One of the important services New Hanover County provides to our residents is our Veteran Services office. For many years, this branch of county government has assisted veterans and eligible family members in applying for benefits through the U.S. Department of Veterans Affairs (VA) and other agencies. With Veterans Day on Nov. 11, this is an appropriate time to take a closer look at some of those services.
Veterans and surviving family members in New Hanover County received $110 million in federal VA benefits in 2014. This includes $69.6 million in compensation of various kinds, as well as $12.6 million in education assistance, $26.9 million for medical care and $1.1 million in insurance benefits.
That indicates how important these benefits are, and why we work hard to help all veterans get the help and services they’re entitled to.
The Veterans Service office is in the County Government Center and is open from 8 a.m. to 5 p.m. Monday through Friday. Our staff also offers services on the first and third Thursdays of each month at the K.B. Hines Senior Center at 308 Cape Fear Boulevard in Carolina Beach. To make best use of your time, we suggest contacting the office before visiting to schedule an appointment.
Some of the tasks that our Veterans Service experts help with are filing disability claims with the VA, getting copies of the “DD 214” form that documents each veteran’s status, securing military IDs, and applying for a military headstone or grave marker.
One important function that directly relates to county government is ensuring that eligible veterans get the property tax relief they are entitled to under North Carolina law.
Other areas in which our specialists can help navigate through the layers of federal paperwork are life insurance, applying for VA home loans, qualifying for “GI Bill” education benefits, and working with the VA’s health care system.
Last year, our Veteran Services Department saw 8,189 veterans. More than a thousand of them submitted new applications for compensation or health care assistance, which typically reduces their need for help through county or state programs. As an example, quite a few New Hanover County veterans and eligible family members who live in nursing homes or assisted living facilities rely on a VA pension to offset the cost of their care.
We have seen that sometimes eligible beneficiaries learn after the fact that they had qualified for one VA program or another. Fortunately, they can catch up on what they missed through retroactive, one-time payments. These have ranged from several hundred to several hundred thousand dollars. Recurring monthly payments to veterans can be as large as $8,000. Needless to say, securing this income will improve a veteran’s quality of life and daily living standard.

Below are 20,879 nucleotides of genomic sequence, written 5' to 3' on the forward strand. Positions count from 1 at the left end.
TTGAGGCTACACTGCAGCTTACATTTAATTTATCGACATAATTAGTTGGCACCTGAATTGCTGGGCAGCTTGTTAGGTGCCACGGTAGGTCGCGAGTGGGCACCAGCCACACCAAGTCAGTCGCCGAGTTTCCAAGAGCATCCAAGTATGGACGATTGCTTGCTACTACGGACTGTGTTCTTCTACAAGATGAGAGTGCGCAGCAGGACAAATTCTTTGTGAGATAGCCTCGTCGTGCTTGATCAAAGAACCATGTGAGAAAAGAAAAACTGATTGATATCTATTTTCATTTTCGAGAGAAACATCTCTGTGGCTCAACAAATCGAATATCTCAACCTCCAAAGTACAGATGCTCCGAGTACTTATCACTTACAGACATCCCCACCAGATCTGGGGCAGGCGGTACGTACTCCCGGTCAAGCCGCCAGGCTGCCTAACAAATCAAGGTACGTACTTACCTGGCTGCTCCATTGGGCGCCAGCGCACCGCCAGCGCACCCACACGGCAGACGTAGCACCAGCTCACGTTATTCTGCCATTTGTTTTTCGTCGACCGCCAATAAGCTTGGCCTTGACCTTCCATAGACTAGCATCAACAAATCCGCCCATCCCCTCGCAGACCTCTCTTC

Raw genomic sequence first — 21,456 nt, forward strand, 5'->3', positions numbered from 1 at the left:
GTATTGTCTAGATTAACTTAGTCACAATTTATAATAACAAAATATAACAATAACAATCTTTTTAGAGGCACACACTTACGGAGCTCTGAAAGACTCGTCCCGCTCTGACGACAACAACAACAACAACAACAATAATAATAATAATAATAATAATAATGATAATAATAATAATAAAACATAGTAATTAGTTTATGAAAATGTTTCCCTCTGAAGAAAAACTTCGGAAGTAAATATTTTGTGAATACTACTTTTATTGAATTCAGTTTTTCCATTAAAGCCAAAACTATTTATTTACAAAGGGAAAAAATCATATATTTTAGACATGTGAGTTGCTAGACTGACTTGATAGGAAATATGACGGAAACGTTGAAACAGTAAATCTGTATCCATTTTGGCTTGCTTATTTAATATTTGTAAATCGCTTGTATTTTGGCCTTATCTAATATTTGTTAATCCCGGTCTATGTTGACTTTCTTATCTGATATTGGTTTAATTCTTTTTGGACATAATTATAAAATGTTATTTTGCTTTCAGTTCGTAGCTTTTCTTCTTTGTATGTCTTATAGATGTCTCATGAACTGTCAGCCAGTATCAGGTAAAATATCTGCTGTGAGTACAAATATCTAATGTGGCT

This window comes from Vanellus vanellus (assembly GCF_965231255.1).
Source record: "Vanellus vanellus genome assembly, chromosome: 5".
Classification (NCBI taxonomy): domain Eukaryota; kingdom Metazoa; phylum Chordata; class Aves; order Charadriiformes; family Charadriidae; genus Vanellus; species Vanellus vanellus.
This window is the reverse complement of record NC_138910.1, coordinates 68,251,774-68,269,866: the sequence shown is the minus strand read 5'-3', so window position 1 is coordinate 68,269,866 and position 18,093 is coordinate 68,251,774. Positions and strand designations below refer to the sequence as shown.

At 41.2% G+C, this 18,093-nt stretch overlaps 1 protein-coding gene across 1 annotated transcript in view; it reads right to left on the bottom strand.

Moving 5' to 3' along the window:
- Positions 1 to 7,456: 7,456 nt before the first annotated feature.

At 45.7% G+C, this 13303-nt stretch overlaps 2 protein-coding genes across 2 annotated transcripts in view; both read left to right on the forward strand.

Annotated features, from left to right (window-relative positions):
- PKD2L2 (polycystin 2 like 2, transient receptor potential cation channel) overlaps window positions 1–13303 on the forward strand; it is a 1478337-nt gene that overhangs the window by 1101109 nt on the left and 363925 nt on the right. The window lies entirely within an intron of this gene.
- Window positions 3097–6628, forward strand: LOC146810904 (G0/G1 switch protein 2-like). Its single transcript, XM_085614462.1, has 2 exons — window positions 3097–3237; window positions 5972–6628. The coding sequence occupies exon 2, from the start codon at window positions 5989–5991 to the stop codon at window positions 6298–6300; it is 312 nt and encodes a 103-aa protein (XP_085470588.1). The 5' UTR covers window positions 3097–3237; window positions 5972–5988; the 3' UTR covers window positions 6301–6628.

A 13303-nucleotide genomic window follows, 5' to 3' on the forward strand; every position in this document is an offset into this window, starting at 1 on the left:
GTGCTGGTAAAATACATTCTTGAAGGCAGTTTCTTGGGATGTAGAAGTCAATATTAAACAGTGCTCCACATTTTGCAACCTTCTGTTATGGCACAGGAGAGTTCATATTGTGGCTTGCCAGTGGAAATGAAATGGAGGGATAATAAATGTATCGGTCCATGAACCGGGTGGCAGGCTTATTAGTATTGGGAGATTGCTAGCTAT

The number of veterans and eligible family members seeking services through our office has more than doubled in just the past six years. However, as the military downsizes in the upcoming years, North Carolina’s current veteran population of 775,000 is projected to decrease to less than 660,000 by 2040. New Hanover County’s veteran population, now estimated at 17,403, will also feel the effects of this reduction. As their numbers shrink, these veterans’ average age will rise, and the need for VA benefits may well rise with it.
To increase our presence in the community, our Veterans Service experts visit senior centers, the Division of Employment Security, nursing homes, private residences and homeless shelters. They also attend veterans’ events. At all these places they work to spread awareness of available benefits and programs, and offer assistance.
Helping New Hanover County’s veterans is a smart investment in a healthy, productive community, and a service for a group of people who are among the community’s most valuable citizens. But, of course, doing right by those who have served our country is also, simply, the right thing to do.
New Hanover County is committed to progressive public policy, superior service, courteous contact, judicious exercise of authority, and sound fiscal management to meet the needs and concerns of our citizens today and tomorrow. See more at http://www.nhcgov.com.
Johanna Cano - Apr 23, 2019
Johanna Cano - Apr 24, 2019
Johanna Cano - Apr 22, 2019
Jenny Callison - Apr 23, 2019
Jenny Callison - Apr 24, 2019
Info Junkie Dan Brawley, executive director of Cucalorus, on his tech and app recommendations....
As the area continues to attract new residents and businesses, as well as bumper crops of tourists, the challenge of improving traffic flow...
While Hurricane Florence temporarily shuttered two Wrightsville Beach landmark hotels, along with numerous vacation rentals, the hemorrhage...